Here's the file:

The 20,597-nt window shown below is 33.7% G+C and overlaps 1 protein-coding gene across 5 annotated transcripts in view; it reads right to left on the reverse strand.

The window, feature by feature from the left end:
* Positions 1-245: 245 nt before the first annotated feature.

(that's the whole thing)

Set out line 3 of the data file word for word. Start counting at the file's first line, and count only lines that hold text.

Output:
* Positions 1-245: 245 nt before the first annotated feature.